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ERIC Number: EJ926127
Record Type: Journal
Publication Date: 2011-May
Pages: 13
Abstractor: As Provided
Reference Count: 44
ISBN: N/A
ISSN: ISSN-0022-0663
The Influence of Connectives on Young Readers' Processing and Comprehension of Text
Cain, Kate; Nash, Hannah M.
Journal of Educational Psychology, v103 n2 p429-441 May 2011
Connectives are cohesive devices that signal the relations between clauses and are critical to the construction of a coherent representation of a text's meaning. The authors investigated young readers' knowledge, processing, and comprehension of temporal, causal, and adversative connectives using offline and online tasks. In a cloze task, 10-year-olds were more accurate than 8-year-olds on temporal and adversative connectives, but both age groups differed from adult levels of performance (Experiment 1). When required to rate the "sense" of 2-clause sentences linked by connectives, 10-year-olds and adults were better at discriminating between clauses linked by appropriate and inappropriate connectives than were 8-year-olds. The 10-year-olds differed from adults only on the temporal connectives (Experiment 2). In contrast, online reading time measures indicated that 8-year-olds' processing of text is influenced by connectives as they read, in much the same way as 10-year-olds'. Both age groups read text more quickly when target 2-clause sentences were linked by an appropriate connective compared with texts in which a connective was neutral (and), inappropriate to the meaning conveyed by the 2 clauses, or not present (Experiments 3 and 4). These findings indicate that although knowledge and comprehension of connectives is still developing in young readers, connectives aid text processing in typically developing readers. (Contains 4 tables and 3 figures.)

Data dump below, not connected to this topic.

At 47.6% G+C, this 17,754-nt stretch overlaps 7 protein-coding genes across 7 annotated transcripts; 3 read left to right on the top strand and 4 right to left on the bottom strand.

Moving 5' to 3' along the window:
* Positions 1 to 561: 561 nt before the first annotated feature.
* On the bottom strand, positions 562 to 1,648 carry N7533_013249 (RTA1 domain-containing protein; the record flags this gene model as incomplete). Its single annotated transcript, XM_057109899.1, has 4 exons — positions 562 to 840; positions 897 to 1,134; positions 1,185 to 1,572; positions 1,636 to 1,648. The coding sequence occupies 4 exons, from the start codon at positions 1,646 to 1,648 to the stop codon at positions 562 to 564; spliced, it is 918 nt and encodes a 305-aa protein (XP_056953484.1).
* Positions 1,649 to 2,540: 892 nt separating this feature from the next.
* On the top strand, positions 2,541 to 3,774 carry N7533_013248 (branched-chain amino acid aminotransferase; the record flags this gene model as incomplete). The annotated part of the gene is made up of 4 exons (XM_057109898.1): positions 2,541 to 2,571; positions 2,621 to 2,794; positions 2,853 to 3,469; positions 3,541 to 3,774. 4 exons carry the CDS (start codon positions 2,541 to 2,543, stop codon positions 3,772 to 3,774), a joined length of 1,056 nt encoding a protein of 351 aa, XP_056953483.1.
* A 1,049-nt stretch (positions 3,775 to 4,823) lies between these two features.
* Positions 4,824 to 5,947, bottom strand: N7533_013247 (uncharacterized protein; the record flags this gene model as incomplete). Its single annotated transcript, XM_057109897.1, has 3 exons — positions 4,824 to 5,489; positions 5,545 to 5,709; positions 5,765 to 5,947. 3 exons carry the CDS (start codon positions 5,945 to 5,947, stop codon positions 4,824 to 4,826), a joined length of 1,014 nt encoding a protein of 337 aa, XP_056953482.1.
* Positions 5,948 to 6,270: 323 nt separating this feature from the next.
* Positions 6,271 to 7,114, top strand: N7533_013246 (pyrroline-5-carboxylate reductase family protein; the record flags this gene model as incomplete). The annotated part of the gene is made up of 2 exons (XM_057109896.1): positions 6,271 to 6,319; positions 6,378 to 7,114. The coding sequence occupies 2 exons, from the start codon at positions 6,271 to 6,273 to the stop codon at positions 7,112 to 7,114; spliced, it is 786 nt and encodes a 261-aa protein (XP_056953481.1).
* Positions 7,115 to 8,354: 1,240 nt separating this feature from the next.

American Psychological Association. Journals Department, 750 First Street NE, Washington, DC 20002-4242. Tel: 800-374-2721; Tel: 202-336-5510; Fax: 202-336-5502; e-mail: order@apa.org; Web site: http://www.apa.org/publications
Publication Type: Journal Articles; Reports - Research
Education Level: Adult Education
Audience: N/A
Language: English
Sponsor: N/A
Authoring Institution: N/A